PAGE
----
In today’s rapidly evolving global landscape, the quest for water security transcends mere access, extending to the imperative need for purified water for diverse applications. Surface water bodies, contaminated by domestic and industrial waste, pose unprecedented challenges to conventional treatment methods leading to a growing reliance on groundwater. However, excessive groundwater abstraction, exacerbated by climate change, is greatly impacting water quality.
The World Health Organization’s (WHO) stringent standards for water quality combined with the ever-deteriorating water quality highlight the need for advanced treatment methods. To address these challenges, a paradigm shift toward innovative solutions, particularly Reverse Osmosis (RO) technology, has been ongoing. RO technology has been, for a long time now, a viable solution for treating water with high levels of salinity, as well as specific contaminants such as fluoride, hardness, bicarbonates, and heavy metals to acceptable standards, although misconceptions persist regarding its perceived high capital and operational costs.
Understanding the fundamental principle of osmosis is crucial in demystifying RO technology. The process involves forcing raw feedwater with high dissolved solids through a membrane against the natural osmotic process, resulting in purified water. Achieving a balance between high recovery (ratio of purified to feed water) rates and maintaining acceptable purified water quality is vital for system efficiency and sustainability.
RO units are categorized based on raw water salinity levels, ranging from low brackish, high brackish to seawater, each requiring specific membrane types and operating pressures, subsequently determining the energy requirements and costs. The capital and operational costs increase with rising salinity levels, emphasizing the importance of selecting the correct RO unit.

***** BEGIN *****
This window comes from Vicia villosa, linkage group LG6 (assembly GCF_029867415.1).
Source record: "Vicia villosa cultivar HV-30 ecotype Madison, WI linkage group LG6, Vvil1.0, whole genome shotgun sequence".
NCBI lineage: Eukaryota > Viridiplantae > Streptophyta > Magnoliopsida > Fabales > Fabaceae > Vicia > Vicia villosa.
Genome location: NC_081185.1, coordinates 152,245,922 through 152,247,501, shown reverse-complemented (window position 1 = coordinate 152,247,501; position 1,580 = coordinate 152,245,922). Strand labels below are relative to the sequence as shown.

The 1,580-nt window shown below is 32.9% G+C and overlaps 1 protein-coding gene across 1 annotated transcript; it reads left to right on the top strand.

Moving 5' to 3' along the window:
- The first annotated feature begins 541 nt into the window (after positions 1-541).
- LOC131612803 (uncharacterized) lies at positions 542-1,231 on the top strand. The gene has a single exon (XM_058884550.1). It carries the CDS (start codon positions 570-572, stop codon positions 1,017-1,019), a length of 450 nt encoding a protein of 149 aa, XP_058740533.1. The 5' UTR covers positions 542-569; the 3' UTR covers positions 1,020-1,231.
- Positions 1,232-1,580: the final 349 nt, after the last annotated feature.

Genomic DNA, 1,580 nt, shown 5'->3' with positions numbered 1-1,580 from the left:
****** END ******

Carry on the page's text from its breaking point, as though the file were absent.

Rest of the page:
Effective pre-treatment before feeding water to the RO unit is critical to prevent damaging the heart of the system which are the membranes. Anti-scale chemical injection into the feedwater of the reverse osmosis unit plays a vital role in preventing scale deposition, ensuring the system’s optimal performance. However, periodical cleaning of the membranes may be necessary to restore system performance, especially after long periods of operation resulting in scale deposition which consequently reduces the production capacity of the RO unit.
In off-grid areas, power supply to RO systems is a challenge which has led to increased adoption of renewable energy sources, particularly solar power. Advancements in solar technology offer alternatives like solar grid-tie systems and off-grid battery-less RO units, to minimize energy costs and address power deficiencies. This alternative is also applicable to either supplement or replace grid power, where available, as a cost-reduction measure.
The latest advancement, the Closed-Circuit Reverse Osmosis (CCRO), operates in a closed-loop configuration, optimizing water recovery thus minimizing waste to between 10 – 20%. Traditional RO units can waste up to 70% of the feedwater depending on the salinity levels. While characterized by higher investment costs compared to traditional RO configurations, the CCRO enhances overall system efficiency and sustainability, resulting in significantly lower operational costs in the long run.
As the demand for purified water intensifies, demystifying RO technology becomes pivotal in the quest for water stewardship. A comprehensive understanding of different RO configurations, raw water quality classifications, energy requirements and alternatives, and pre-treatment processes is key to managing the water-energy nexus globally, especially in developing countries which are disproportionately affected by challenges of water insecurity.